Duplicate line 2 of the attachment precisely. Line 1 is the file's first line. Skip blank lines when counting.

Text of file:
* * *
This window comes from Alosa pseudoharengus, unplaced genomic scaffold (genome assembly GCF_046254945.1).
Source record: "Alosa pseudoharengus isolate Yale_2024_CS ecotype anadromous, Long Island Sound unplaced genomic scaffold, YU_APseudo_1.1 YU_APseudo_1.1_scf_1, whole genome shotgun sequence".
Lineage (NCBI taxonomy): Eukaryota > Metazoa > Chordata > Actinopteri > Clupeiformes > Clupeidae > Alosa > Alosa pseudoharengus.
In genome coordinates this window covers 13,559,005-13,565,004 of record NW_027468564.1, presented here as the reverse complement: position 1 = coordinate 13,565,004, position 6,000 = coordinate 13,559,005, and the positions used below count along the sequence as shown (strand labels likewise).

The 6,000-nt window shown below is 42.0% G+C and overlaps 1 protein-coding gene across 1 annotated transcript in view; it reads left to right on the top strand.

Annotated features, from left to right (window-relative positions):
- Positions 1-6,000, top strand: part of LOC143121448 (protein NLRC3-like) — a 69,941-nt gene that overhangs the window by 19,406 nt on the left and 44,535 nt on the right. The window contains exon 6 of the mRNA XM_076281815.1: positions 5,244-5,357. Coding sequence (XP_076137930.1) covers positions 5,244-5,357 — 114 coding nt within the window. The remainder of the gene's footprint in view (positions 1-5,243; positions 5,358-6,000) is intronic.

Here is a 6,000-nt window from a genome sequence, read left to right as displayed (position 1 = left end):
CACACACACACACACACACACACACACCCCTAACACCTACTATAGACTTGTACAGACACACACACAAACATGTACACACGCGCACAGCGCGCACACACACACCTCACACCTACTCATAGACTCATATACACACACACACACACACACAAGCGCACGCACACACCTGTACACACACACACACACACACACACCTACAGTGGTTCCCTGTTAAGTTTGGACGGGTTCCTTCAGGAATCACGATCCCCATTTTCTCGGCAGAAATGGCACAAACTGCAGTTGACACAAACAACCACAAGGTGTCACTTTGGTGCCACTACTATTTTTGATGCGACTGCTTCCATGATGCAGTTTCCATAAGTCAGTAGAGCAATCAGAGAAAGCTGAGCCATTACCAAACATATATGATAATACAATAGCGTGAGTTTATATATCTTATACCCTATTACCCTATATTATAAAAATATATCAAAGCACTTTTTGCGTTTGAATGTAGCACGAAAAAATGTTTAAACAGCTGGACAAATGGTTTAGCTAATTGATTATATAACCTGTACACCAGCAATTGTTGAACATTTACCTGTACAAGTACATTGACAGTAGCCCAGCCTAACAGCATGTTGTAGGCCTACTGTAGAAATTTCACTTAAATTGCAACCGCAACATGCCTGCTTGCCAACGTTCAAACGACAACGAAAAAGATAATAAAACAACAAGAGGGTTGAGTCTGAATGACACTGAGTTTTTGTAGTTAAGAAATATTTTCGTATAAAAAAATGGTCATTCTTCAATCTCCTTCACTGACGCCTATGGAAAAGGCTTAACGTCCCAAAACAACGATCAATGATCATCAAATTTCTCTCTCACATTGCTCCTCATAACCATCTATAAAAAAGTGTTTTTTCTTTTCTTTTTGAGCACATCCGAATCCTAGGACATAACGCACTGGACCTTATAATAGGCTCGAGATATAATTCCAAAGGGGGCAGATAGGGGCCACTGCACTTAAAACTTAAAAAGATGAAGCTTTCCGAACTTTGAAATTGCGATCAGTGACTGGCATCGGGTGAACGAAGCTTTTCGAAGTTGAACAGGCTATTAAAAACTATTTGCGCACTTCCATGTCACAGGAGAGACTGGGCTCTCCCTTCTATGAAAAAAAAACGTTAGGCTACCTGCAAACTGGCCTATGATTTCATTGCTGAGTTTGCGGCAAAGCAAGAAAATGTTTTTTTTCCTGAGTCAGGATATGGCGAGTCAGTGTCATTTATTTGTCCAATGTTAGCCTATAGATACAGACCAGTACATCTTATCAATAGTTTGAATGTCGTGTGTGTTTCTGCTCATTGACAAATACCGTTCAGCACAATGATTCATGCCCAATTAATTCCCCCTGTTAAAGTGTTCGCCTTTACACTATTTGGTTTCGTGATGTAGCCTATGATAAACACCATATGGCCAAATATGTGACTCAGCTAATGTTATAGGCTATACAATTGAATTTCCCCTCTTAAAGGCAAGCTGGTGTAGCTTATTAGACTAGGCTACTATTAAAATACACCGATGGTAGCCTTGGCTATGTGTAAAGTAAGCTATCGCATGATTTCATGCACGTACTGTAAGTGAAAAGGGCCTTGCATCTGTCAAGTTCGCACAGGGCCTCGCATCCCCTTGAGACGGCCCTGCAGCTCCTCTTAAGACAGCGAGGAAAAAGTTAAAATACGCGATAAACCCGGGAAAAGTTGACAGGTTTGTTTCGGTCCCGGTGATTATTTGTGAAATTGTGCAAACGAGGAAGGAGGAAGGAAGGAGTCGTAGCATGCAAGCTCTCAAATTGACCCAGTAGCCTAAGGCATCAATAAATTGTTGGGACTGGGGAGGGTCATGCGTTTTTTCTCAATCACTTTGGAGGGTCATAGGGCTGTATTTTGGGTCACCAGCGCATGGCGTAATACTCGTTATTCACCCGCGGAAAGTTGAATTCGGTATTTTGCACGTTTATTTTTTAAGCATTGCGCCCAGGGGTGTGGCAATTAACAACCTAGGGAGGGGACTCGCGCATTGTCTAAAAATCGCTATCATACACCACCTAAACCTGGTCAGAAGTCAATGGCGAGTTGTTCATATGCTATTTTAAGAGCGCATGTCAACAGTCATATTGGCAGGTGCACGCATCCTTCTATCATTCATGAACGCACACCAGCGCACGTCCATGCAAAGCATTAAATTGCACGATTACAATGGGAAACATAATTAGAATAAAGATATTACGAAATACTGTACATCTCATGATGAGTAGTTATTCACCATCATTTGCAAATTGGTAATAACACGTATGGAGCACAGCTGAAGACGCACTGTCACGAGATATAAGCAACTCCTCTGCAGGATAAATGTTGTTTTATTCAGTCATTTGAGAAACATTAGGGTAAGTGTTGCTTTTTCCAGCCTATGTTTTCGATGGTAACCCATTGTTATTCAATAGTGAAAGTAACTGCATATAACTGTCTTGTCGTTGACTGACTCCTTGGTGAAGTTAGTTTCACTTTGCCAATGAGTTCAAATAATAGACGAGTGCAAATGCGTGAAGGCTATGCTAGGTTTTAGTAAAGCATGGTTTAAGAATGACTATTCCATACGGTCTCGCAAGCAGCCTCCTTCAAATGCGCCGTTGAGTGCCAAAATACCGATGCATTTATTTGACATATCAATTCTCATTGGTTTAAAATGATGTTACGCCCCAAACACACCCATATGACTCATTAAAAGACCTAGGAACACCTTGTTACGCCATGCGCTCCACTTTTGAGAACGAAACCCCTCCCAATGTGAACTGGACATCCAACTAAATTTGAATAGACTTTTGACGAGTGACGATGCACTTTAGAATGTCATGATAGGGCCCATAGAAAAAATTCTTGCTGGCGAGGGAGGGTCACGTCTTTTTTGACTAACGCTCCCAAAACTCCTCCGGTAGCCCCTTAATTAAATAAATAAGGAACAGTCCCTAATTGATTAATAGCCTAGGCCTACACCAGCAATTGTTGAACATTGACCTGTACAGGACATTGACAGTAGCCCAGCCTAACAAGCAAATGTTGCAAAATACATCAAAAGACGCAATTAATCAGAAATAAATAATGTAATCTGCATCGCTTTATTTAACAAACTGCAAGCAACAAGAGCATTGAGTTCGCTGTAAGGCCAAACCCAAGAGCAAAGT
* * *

Source record: "Alosa pseudoharengus isolate Yale_2024_CS ecotype anadromous, Long Island Sound unplaced genomic scaffold, YU_APseudo_1.1 YU_APseudo_1.1_scf_1, whole genome shotgun sequence".